Myles Walker, 91, received the honor blanket from the Quilts of Valor Foundation, honoring him for his service during World War II. He flew missions over Guam and Japan and took part in the Show of Power over the USS Missouri as the Japanese signed their official surrender on Sept. 2, 1945. Walker is holding a photo of himself as a young soldier. (SUSAN CLARK)
In Bedford, young people learn about sacrifice
Gary Backus, of Bedford’s VFW Post 8401 and a VFW state surgeon for 2013-14, applauds Rep. John Cebrowski after his speech about experiences in Vietnam at Monday’s event in Bedford. (Susan Clark)
As their names were called, veterans from World War II, the Korean War, the Vietnam War and some on active duty stood to be honored for their service by the Bedford Historical Society and the high school's Students for Liberty on Monday.
About 150 adults and children gathered at the third annual Veterans Day "A Salute for Serving," at Town Hall. The Boy Scouts presented the flags, and as the Bedford High School band played patriotic songs, many veterans in the audience bowed their heads in reflection, some wiping tears from their eyes.
Members of the Students for Liberty, Madison Earnshaw and Hadley Albiston, read the veterans' names, branch of service and years of active duty. The student organization was started by the Bedford Republican Committee in 2011.
"We're trying to get young kids, people of our generation, involved with this. These are veterans and we are very proud of what they've done," said Albiston.
Guest speaker state Rep. John W. Cebrowski, a Marine who served from 1962-67, recalled his years in Vietnam and what he learned from his experience — pride, surprise, fear, sorrow and anger, success, worry, joy and loneliness.
On Aug. 10, 1964, the Gulf of Tonkin Resolution granted President Lyndon B. Johnson the authority to go to war and, in 1965, 200,000 troops poured into Vietnam, he said.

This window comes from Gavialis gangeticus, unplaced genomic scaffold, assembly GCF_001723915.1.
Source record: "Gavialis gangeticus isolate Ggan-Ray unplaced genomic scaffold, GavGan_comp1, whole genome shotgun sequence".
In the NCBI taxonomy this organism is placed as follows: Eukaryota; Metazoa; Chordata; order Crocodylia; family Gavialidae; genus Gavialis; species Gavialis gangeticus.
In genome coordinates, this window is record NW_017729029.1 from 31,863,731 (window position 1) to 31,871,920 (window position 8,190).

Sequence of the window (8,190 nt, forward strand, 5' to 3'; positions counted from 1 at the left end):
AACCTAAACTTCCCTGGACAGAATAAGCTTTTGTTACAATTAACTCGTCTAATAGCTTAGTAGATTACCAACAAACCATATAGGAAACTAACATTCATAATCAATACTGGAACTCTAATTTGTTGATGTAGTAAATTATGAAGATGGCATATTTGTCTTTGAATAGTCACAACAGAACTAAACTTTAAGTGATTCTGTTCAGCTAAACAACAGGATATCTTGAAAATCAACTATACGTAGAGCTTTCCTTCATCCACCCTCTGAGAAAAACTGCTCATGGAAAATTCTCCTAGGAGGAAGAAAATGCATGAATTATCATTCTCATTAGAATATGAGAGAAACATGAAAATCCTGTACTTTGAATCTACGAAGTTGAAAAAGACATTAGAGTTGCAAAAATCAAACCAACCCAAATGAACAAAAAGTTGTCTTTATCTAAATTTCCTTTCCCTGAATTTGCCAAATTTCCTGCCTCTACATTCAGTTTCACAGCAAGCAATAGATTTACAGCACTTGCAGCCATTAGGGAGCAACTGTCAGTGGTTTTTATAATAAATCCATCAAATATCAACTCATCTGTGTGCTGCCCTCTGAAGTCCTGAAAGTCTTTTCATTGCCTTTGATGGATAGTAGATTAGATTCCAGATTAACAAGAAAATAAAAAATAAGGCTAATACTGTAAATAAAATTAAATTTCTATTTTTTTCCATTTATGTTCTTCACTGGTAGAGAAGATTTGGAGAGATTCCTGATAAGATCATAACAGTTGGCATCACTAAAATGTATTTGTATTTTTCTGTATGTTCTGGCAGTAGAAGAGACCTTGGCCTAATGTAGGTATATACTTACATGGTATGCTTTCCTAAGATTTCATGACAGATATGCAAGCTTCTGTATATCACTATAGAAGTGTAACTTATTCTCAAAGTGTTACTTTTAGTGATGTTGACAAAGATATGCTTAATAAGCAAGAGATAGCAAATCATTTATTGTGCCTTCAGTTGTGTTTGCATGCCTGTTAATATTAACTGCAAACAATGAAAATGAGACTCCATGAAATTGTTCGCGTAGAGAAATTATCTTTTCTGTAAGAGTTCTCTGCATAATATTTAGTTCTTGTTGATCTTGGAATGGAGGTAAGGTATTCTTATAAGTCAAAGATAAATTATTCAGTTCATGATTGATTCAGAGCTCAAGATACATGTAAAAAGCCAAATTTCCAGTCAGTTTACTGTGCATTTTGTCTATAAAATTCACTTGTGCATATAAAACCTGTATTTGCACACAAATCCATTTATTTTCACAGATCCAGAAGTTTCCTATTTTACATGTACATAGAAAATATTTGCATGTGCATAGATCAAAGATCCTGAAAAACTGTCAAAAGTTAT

Cebrowski landed in Da Nang aboard a C-130 gunship, and knew his tour was going to be difficult.
"When that big cargo door dropped down ... the lights, the heat, the humidity and the stench hit me, I knew it was going to incredible," he said.
During his first Christmas in Southeast Asia, Cebrowski said a special Mass by Cardinal Francis Spellman was organized, and surrounding them were troops with guns, rifles and mortar.
"We're celebrating the birth of our Lord and here we are in the middle of fighting a war," he said.
On Cebrowski's first mission, he and his fellow troops were trying to find a Viet Cong unit but the situation turned against them.
"They found us. We kind of walked into an ambush," he said, but pride overcame him as the Marines took hold of the battle.
Sorrow and anger overcame Cebrowski during one mission, when a man made a mistake and walked between two trees — a grenade went off and severely injured the Marine.
"I saw a lot of men die over there," he said.
But sometimes there was joy. In 1966 while on a mission, he saw the docked USS Constellation, upon which his brother, Art, was serving.
"What a joyful reunion that was. That was a heaven sent trip," he said.
Cebrowski said he is still leery about walking on level ground because of land mines. To this day, he loves rice; lima beans and ham because of the rations; hot sauce; and, "The sound of helicopters is music to my ears because of the many medic rescues."
During the ceremony, two veterans — Myles Walker and Bill Earnshaw — were given special recognition as recipients of honor blankets presented by Martha Pouliot, of the Quilts of Valor Foundation. Pouliot has worked for the New Hampshire National Guard for the past 26 years.
Walker flew B-52s and a B-29 Superfortresses during World War II. He flew many bombing missions over Guam and Japan during his tour of duty. He also flew during the Show of Power as the Japanese signed the official surrender on Sept. 2, 1945, aboard the USS Missouri.
Earnshaw served in the Navy from 1944-46. He entered the Navy College program, was commissioned in June 1946 and served aboard the USS Terror, a CM5 minelayer. Though he didn't see battle, Earnshaw said, "The hostilities ended and we were on the verge of the Cold War."
He took part in war games in the Caribbean Islands and, from 1954-55, he served as a Naval air intelligence officer. He moved to Bedford in 1972. Earnshaw, an award-winning artist, said he was surprised and huimbled to be presented an honor blanket.